Crews rebuilt an intersection in less than 80 days, which was 70 days ahead of schedule. The reconstruction comprised two thru lanes, two left-turn lanes, and a right-turn lane in all directions with signal upgrades. Photo: Chris Holeman, PE
Baton Rouge (La.) Deputy Public Works Director Bryan Harmon (left) and Mayor “Kip” Holden tour the site of a thruway that will link Baton Rouge with the city of Central, a $70 million project encompassing nine separate projects. The improvements also provide a flood evacuation route. Photo: David Humphreys

Decades of explosive expansion far outpaced the capacity of arterial roads around East Baton Rouge Parish (county) in Louisiana. As traffic conditions deteriorated, solutions remained mired in a system that took five to six years to get a project built.

Sound familiar?

Then came a new administration and a plan to end the gridlock. In 2004, Melvin “Kip” Holden centered his campaign for city-parish mayor-president on supporting growth as well as current need.

“We were working on short- and long-term solutions when our traffic problems were made even worse by an increased population following Hurricane Katrina,” he says. “The need to fast-track these projects became even more critical.”

Upon his election, Holden's administration and the city-parish department of public works began developing the “Green Light Plan.” The initiative finances 50 miles of road expansions, nine intersection upgrades, a new interchange, 26 new bridges, and a large-scale traffic light synchronization project in downtown Baton Rouge.

A thruway between the cities of Central and Baton Rouge is one of 21 projects launched in the two years since construction began under the plan. Eight projects are completed. So far, the program has saved more than $22 million and created hundreds of jobs. All projects are resident-approved.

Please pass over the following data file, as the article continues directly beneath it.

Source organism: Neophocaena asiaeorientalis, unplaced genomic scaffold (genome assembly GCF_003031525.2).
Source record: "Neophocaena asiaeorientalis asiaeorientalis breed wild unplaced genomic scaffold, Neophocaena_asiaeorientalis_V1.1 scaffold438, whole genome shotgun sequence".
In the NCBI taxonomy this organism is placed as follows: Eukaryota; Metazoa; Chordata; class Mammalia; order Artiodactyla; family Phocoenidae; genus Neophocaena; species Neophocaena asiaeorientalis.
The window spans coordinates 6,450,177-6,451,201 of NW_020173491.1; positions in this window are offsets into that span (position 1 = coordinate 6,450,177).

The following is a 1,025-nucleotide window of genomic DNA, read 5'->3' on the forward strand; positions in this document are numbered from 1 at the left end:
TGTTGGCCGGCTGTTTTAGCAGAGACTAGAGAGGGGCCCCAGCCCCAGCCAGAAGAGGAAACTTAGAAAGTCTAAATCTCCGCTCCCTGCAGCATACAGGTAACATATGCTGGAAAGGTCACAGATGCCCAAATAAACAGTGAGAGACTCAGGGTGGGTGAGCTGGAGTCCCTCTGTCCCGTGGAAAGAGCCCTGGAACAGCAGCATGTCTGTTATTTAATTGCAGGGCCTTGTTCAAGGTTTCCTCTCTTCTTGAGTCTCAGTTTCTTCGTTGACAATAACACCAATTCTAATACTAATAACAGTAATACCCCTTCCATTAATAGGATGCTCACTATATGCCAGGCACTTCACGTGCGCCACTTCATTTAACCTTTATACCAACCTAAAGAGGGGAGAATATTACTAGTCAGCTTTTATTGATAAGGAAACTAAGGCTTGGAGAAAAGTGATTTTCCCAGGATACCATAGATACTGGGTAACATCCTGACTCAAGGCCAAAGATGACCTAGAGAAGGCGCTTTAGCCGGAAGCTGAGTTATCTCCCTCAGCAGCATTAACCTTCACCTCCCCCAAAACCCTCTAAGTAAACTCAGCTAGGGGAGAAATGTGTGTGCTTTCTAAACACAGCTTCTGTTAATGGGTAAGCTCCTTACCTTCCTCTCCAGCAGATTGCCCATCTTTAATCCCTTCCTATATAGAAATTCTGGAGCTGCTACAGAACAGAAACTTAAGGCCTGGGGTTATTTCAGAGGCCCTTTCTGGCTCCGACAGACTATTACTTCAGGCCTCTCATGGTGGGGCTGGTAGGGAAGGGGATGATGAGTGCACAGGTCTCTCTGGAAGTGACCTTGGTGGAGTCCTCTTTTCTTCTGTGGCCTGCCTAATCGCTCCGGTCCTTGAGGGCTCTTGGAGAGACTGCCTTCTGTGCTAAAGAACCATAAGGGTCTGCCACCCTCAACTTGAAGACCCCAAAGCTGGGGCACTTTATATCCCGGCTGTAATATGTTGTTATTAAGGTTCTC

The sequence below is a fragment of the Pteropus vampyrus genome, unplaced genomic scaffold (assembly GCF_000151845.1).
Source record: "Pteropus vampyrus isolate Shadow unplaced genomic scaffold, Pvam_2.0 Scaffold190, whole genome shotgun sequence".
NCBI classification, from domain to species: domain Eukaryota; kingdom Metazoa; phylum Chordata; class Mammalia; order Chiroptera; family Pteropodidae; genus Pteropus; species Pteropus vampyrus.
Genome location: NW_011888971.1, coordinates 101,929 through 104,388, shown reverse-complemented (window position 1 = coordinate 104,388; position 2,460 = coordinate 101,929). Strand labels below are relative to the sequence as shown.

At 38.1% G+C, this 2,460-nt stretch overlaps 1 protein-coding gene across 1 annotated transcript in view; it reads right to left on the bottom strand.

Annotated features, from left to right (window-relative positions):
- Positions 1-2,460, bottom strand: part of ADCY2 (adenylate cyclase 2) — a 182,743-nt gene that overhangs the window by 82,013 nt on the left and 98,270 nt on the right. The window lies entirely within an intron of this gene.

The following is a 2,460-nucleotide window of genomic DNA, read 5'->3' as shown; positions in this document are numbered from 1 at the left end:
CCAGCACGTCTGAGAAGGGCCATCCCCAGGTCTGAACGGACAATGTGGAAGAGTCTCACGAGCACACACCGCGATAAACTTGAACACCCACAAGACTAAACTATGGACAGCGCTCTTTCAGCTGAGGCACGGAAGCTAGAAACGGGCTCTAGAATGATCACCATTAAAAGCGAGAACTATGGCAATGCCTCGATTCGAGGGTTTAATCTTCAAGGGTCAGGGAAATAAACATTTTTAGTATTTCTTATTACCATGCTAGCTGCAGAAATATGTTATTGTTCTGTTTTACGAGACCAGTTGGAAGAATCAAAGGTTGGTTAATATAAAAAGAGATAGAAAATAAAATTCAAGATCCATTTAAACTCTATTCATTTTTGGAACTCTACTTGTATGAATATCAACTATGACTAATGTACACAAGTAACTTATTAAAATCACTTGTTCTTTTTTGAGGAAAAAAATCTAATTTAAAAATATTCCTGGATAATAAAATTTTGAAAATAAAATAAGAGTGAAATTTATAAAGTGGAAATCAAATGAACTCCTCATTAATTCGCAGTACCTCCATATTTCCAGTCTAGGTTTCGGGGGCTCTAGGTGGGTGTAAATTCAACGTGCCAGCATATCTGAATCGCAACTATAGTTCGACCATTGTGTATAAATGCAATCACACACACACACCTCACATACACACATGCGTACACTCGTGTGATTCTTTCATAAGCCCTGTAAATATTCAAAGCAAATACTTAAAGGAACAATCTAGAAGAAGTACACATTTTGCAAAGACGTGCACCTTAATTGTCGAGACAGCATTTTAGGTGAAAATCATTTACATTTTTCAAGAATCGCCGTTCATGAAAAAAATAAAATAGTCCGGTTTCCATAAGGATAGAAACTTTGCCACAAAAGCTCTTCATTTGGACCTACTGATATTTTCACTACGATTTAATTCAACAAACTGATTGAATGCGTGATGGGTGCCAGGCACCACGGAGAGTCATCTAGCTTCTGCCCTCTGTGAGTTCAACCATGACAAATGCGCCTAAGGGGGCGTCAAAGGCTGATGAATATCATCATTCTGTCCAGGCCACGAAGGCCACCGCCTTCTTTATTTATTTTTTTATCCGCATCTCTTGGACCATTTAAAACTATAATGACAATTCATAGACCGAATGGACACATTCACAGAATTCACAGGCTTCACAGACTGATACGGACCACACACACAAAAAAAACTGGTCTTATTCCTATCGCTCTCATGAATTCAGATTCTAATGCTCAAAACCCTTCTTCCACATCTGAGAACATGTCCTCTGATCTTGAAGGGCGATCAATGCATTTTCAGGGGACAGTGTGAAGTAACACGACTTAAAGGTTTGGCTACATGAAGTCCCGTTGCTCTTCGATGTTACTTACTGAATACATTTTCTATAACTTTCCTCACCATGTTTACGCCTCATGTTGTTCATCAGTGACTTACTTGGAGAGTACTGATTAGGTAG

The first step was to tap a “pay-as-you-go” sales and use tax that parish voters had already renewed twice.

“We felt the most effective way to get projects done in a shorter period of time would be to extend the life of the tax from five years to 25 years, and then go out and finance the revenue stream,” says Walter Monsour, former city-parish chief administrative officer. “We asked citizens if they were comfortable dedicating this same tax to the repair, rehabilitation, and expansion of our traffic program. Once they said yes, we would give them a list of projects we would commit to doing over a five-year span.”

Given the post-Katrina environment in Louisiana, the mayor was determined to make sure citizens understood how urgent the need was. Before final approval by the voters, he convened nearly 40 meetings to propose projects, receive public input, and sell the final proposition.

A strong history of support for the sales and use tax, coupled with conservative projections in sales tax growth, led to a favorable reception by all three rating agencies and municipal bond insurers. That prompted parish leaders to propose using bond proceeds to help fund nearly 40 projects. For example, the city-parish recently sold $110 million in Triple-A-rated, 20-year bonds at 5% interest.